Can San Angelo Become the Location for a Major Film or TV Series?
SAN ANGELO, TX — The San Angelo Conventions and Visitors Bureau was successful in getting the city of San Angelo listed on the statewide Texas Film Friendly list at the Texas Film Commission last year. This week, the Chamber of Commerce’s CVB director Diann Bayes announced San Angelo will host a film festival in 2020 to promote San Angelo as a city ready for the next TV show or feature film.
Becoming a Film Friendly community is a three-step certification process. A city representative must attend a Film Friendly Texas workshop, produce filming guidelines, and submit photographs of potential filming locations. The Texas Film Commission administers the program.
Getting on the Texas Film Friendly list can lead to oversized economic development benefits. The most noteworthy Texas film project is HGTV’s Fixer Upper television series filmed in Waco. Not only did the show create two Texas stars, Chip and Joanna Gaines, it also led to the rapid revitalization of downtown Waco. Fixer Upper’s Magnolia Market attracts an average of 30,000 visitors per week, according to the Texas Film Commission. That led to hotel occupancy rates that were ranked the second highest in the state during the 2nd quarter of 2017.
But Fixer Upper is an outlier. Other successes include NBC’s filming “American Ninja Warrior” in San Antonio. The two episodes filmed there attracted $3.5 million to the city during a 10-day shoot. NBC Universal filmed the show “Revolution” throughout the state in 2014, including in Palestine, Rusk, Austin, Bastrop, Blanco, Buda, Cedar Park, Granger, Lockhart, and Taylor.
Lockhart was the beneficiary of being the filming location of HBO’s “Leftovers” in 2016. The Film Commission estimates the economic impact was more than $30 million.
Next to Fort Hood, the Killeen area was the backdrop of Nat Geo’s TV miniseries “Long Way Home”, a show about the 2004 Iraq war battle of Sadr City based on the book by the same name written by journalist Martha Raddatz. The series required the TV producers to recreate the streets of Baghdad on Fort Hood. During the time of production, the set was the largest working movie set in North America, according to the Film Commission.
Can a major film or TV series be created in San Angelo?
Bayes hopes so, and to draw attention to San Angelo as a backdrop for the film industry, she partnered with James Christopher, the director of the popular Austin Revolution Film Festival to inaugurate a film festival here.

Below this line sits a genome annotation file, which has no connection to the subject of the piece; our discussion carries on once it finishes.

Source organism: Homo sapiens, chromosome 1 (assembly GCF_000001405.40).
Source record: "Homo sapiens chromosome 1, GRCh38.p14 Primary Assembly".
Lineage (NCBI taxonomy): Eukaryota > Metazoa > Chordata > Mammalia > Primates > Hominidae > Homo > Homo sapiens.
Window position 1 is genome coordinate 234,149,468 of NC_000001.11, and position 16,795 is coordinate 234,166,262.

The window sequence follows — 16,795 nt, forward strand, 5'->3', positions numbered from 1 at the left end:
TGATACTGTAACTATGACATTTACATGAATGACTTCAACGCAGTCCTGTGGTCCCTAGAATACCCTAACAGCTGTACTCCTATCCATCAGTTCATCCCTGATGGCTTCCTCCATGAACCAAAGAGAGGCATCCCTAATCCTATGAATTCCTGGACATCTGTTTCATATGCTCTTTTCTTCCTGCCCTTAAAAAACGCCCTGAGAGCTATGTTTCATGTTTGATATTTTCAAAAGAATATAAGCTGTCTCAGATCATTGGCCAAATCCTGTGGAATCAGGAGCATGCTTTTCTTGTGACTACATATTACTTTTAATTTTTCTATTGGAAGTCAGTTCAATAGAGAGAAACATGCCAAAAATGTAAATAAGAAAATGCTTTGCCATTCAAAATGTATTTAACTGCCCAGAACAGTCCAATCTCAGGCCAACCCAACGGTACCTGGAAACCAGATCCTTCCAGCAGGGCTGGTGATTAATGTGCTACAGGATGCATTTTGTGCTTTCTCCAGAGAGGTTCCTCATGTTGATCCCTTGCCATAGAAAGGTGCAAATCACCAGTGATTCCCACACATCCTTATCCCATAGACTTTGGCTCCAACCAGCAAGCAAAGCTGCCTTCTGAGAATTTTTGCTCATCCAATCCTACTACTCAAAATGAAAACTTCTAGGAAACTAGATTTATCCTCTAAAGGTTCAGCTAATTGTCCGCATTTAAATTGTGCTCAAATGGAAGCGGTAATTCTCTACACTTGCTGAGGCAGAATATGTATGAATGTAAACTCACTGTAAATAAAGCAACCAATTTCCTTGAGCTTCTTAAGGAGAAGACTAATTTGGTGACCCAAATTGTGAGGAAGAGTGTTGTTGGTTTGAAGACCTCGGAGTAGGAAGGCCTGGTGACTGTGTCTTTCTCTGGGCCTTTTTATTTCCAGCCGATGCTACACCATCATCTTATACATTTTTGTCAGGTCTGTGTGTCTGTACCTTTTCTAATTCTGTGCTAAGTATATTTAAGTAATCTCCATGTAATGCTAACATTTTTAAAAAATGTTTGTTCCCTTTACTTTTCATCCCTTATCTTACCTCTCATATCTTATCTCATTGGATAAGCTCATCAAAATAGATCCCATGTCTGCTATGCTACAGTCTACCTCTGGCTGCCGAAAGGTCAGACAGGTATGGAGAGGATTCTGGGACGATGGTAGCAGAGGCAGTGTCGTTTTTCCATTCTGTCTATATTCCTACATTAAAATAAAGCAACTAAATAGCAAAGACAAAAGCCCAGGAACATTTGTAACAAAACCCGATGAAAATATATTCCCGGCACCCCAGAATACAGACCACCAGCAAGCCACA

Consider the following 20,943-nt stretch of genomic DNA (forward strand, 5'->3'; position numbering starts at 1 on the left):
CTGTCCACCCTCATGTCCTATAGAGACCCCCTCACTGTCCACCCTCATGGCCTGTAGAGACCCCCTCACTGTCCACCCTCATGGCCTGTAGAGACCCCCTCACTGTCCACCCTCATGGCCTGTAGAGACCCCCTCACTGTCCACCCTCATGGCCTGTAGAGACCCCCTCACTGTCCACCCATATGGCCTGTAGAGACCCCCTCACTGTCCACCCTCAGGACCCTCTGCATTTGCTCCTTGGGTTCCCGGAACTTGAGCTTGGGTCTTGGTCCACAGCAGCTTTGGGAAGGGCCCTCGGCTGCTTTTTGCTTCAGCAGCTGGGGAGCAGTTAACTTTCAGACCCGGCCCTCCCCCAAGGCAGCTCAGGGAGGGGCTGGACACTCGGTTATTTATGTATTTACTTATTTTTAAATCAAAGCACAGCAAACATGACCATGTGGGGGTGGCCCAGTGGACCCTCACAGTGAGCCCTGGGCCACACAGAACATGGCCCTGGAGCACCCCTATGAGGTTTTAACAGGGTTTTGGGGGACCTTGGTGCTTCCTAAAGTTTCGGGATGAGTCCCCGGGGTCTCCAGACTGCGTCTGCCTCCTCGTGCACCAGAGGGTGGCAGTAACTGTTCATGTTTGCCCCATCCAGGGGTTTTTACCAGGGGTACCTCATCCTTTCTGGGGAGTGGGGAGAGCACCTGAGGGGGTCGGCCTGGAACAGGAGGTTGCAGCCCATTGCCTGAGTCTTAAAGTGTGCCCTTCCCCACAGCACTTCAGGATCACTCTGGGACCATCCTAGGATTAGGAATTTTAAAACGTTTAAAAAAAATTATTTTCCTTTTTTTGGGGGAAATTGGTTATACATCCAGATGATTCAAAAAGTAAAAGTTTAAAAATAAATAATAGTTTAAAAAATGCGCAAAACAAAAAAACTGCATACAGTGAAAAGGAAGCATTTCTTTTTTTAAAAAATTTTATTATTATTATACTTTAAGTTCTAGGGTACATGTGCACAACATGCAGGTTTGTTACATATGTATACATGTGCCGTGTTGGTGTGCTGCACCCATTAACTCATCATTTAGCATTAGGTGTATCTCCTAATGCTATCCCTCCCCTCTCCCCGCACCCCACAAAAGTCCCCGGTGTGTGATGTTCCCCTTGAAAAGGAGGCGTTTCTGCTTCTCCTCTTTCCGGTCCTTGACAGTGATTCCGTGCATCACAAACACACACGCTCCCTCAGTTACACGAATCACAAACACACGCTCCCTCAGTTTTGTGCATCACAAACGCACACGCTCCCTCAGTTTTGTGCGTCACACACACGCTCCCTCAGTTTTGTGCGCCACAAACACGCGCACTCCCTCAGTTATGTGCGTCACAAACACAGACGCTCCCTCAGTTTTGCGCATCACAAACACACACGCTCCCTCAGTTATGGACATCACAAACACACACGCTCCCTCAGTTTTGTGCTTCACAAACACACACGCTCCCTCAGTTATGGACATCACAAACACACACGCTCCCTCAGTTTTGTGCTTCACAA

“We wanted to bring Texas movie directors and producers to San Angelo for a tour to showcase our community as film friendly. From that conversation, Jim suggested hosting a film festival. Several conversations later, the San Angelo Revolution Film Festival was born. We are fortunate to be able to utilize the existing Revolution name,” Bayes said.
Christopher will manage the submissions for the festival, while the CVB will manage the logistics, with the assistance of community volunteers.
Bayes leveraged the facilities at the new San Angelo Performing Arts Center. The initial scope for the festival is small and in the distant future, so the smaller, 400-seat Brooks and Bates Theatre is reserved. But the 1200-plus seat Murphey Performance Hall is located across the courtyard should attendance spike.
And it could happen.
“Currently, Austin Revolution Film Festival (ARFF) is the top reviewed film festival on Film Freeway and part of Movie Maker Magazines’ Top 50," Christopher confirmed. The Austin festival happens September 3-7 this year.
For San Angelo, Christopher intends to leverage the reputation of West Texas.
"What we'll bring to San Angelo is a slate of films made very much in the spirit of Texas: films made with grit, sweat and determination made in the face of an industry that doesn't want outsiders making movies. It's a true indie film revolution and we're excited to bring those films to beautiful San Angelo and help grow that indie film community there,” Christopher said.
The San Angelo film festival organizers are seeking sponsorships for the event in 2020. To learn more, contact Diann Bayes at the Chamber at (325) 655-4136. Here is the San Angelo Revolution Film Festival website.
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